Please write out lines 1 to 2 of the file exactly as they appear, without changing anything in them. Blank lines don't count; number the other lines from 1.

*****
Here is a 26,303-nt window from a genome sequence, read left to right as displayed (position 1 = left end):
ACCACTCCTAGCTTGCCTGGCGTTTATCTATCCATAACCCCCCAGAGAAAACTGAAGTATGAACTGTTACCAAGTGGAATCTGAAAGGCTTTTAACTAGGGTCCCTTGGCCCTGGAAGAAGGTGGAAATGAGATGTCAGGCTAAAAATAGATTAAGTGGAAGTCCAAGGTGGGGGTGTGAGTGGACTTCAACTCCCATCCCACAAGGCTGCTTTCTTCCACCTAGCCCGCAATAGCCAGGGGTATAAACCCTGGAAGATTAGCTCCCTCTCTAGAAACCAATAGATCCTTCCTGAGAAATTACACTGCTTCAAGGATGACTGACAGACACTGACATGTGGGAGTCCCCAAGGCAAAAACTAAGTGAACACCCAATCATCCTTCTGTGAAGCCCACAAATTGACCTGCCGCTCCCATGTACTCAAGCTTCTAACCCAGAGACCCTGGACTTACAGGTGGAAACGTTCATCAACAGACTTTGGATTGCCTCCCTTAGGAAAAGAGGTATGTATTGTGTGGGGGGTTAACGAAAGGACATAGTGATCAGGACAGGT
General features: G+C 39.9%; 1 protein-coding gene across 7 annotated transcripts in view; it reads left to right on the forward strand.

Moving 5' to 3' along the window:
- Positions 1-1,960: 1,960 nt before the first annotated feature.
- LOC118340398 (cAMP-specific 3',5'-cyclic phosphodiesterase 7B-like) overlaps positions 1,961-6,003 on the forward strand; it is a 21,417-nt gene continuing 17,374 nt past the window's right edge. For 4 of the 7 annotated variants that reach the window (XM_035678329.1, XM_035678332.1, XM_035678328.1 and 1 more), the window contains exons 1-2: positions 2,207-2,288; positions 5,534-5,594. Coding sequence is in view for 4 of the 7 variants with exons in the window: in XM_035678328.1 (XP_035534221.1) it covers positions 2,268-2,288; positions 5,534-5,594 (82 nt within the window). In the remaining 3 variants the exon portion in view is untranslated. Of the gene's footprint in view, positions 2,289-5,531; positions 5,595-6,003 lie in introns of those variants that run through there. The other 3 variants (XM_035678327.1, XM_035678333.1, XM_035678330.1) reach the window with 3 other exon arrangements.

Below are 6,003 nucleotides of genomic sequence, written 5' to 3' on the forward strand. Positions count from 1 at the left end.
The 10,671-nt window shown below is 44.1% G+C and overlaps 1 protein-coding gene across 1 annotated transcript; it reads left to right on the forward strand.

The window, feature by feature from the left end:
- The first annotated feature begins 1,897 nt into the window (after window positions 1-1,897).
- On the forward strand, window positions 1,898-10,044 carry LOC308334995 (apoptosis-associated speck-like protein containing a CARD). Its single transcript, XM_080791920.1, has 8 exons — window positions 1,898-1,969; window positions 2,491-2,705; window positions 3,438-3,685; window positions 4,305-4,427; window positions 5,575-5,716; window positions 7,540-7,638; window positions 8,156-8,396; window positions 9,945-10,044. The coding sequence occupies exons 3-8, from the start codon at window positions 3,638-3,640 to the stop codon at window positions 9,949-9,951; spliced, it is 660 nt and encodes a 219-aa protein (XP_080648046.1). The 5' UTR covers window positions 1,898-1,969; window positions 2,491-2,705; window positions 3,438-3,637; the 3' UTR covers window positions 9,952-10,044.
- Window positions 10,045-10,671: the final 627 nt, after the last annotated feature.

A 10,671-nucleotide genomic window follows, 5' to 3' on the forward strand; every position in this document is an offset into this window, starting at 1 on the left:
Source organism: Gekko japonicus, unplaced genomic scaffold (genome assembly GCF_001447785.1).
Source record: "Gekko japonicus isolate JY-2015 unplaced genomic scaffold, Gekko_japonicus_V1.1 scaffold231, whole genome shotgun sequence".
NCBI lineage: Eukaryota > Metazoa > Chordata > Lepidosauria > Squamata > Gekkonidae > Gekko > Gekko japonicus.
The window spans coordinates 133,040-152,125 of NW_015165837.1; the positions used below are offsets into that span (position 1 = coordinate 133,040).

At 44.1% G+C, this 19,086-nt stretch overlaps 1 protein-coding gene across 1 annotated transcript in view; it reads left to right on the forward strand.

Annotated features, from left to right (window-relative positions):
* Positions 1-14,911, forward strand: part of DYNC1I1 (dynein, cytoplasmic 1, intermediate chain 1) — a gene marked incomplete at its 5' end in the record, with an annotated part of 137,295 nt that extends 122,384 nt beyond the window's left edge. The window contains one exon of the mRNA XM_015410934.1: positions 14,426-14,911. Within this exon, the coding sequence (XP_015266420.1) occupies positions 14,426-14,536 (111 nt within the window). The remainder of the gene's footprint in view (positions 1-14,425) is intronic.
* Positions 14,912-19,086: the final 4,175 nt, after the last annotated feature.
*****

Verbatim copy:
Here is a 26,303-nt window from a genome sequence, read left to right as displayed (position 1 = left end):
ACCACTCCTAGCTTGCCTGGCGTTTATCTATCCATAACCCCCCAGAGAAAACTGAAGTATGAACTGTTACCAAGTGGAATCTGAAAGGCTTTTAACTAGGGTCCCTTGGCCCTGGAAGAAGGTGGAAATGAGATGTCAGGCTAAAAATAGATTAAGTGGAAGTCCAAGGTGGGGGTGTGAGTGGACTTCAACTCCCATCCCACAAGGCTGCTTTCTTCCACCTAGCCCGCAATAGCCAGGGGTATAAACCCTGGAAGATTAGCTCCCTCTCTAGAAACCAATAGATCCTTCCTGAGAAATTACACTGCTTCAAGGATGACTGACAGACACTGACATGTGGGAGTCCCCAAGGCAAAAACTAAGTGAACACCCAATCATCCTTCTGTGAAGCCCACAAATTGACCTGCCGCTCCCATGTACTCAAGCTTCTAACCCAGAGACCCTGGACTTACAGGTGGAAACGTTCATCAACAGACTTTGGATTGCCTCCCTTAGGAAAAGAGGTATGTATTGTGTGGGGGGTTAACGAAAGGACATAGTGATCAGGACAGGT